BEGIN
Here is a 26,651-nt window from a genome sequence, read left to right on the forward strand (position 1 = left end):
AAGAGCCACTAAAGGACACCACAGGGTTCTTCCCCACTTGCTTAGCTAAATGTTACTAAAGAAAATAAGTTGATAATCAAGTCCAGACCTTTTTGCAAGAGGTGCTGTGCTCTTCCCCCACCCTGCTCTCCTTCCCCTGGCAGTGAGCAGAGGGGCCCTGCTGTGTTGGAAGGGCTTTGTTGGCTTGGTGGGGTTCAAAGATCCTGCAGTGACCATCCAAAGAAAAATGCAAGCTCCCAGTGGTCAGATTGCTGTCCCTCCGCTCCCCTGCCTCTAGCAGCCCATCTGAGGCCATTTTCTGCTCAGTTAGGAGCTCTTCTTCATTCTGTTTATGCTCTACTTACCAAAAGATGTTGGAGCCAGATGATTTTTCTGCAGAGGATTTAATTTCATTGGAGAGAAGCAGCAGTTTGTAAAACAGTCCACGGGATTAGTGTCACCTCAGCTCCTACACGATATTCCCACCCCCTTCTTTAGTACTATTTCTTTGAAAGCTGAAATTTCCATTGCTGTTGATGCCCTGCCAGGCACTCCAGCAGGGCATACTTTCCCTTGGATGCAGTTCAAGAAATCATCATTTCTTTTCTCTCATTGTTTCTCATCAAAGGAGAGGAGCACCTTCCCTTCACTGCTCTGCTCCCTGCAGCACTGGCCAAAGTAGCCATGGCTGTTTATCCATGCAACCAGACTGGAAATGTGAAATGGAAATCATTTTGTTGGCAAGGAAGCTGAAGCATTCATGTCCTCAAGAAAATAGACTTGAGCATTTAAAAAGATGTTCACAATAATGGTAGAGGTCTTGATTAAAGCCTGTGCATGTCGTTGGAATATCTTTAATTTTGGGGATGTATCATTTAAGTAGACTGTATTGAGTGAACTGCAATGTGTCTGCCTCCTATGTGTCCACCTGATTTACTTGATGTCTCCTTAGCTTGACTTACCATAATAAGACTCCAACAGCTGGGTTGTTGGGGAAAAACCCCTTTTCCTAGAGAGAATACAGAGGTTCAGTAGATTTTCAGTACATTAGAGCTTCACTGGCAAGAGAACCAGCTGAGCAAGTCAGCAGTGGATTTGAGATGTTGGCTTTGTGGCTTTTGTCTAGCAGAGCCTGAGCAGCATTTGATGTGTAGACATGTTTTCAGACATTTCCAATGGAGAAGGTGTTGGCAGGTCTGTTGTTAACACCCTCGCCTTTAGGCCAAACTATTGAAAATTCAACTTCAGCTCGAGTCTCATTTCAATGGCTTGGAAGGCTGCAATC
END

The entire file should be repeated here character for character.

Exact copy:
Here is a 26,651-nt window from a genome sequence, read left to right on the forward strand (position 1 = left end):
AAGAGCCACTAAAGGACACCACAGGGTTCTTCCCCACTTGCTTAGCTAAATGTTACTAAAGAAAATAAGTTGATAATCAAGTCCAGACCTTTTTGCAAGAGGTGCTGTGCTCTTCCCCCACCCTGCTCTCCTTCCCCTGGCAGTGAGCAGAGGGGCCCTGCTGTGTTGGAAGGGCTTTGTTGGCTTGGTGGGGTTCAAAGATCCTGCAGTGACCATCCAAAGAAAAATGCAAGCTCCCAGTGGTCAGATTGCTGTCCCTCCGCTCCCCTGCCTCTAGCAGCCCATCTGAGGCCATTTTCTGCTCAGTTAGGAGCTCTTCTTCATTCTGTTTATGCTCTACTTACCAAAAGATGTTGGAGCCAGATGATTTTTCTGCAGAGGATTTAATTTCATTGGAGAGAAGCAGCAGTTTGTAAAACAGTCCACGGGATTAGTGTCACCTCAGCTCCTACACGATATTCCCACCCCCTTCTTTAGTACTATTTCTTTGAAAGCTGAAATTTCCATTGCTGTTGATGCCCTGCCAGGCACTCCAGCAGGGCATACTTTCCCTTGGATGCAGTTCAAGAAATCATCATTTCTTTTCTCTCATTGTTTCTCATCAAAGGAGAGGAGCACCTTCCCTTCACTGCTCTGCTCCCTGCAGCACTGGCCAAAGTAGCCATGGCTGTTTATCCATGCAACCAGACTGGAAATGTGAAATGGAAATCATTTTGTTGGCAAGGAAGCTGAAGCATTCATGTCCTCAAGAAAATAGACTTGAGCATTTAAAAAGATGTTCACAATAATGGTAGAGGTCTTGATTAAAGCCTGTGCATGTCGTTGGAATATCTTTAATTTTGGGGATGTATCATTTAAGTAGACTGTATTGAGTGAACTGCAATGTGTCTGCCTCCTATGTGTCCACCTGATTTACTTGATGTCTCCTTAGCTTGACTTACCATAATAAGACTCCAACAGCTGGGTTGTTGGGGAAAAACCCCTTTTCCTAGAGAGAATACAGAGGTTCAGTAGATTTTCAGTACATTAGAGCTTCACTGGCAAGAGAACCAGCTGAGCAAGTCAGCAGTGGATTTGAGATGTTGGCTTTGTGGCTTTTGTCTAGCAGAGCCTGAGCAGCATTTGATGTGTAGACATGTTTTCAGACATTTCCAATGGAGAAGGTGTTGGCAGGTCTGTTGTTAACACCCTCGCCTTTAGGCCAAACTATTGAAAATTCAACTTCAGCTCGAGTCTCATTTCAATGGCTTGGAAGGCTGCAATC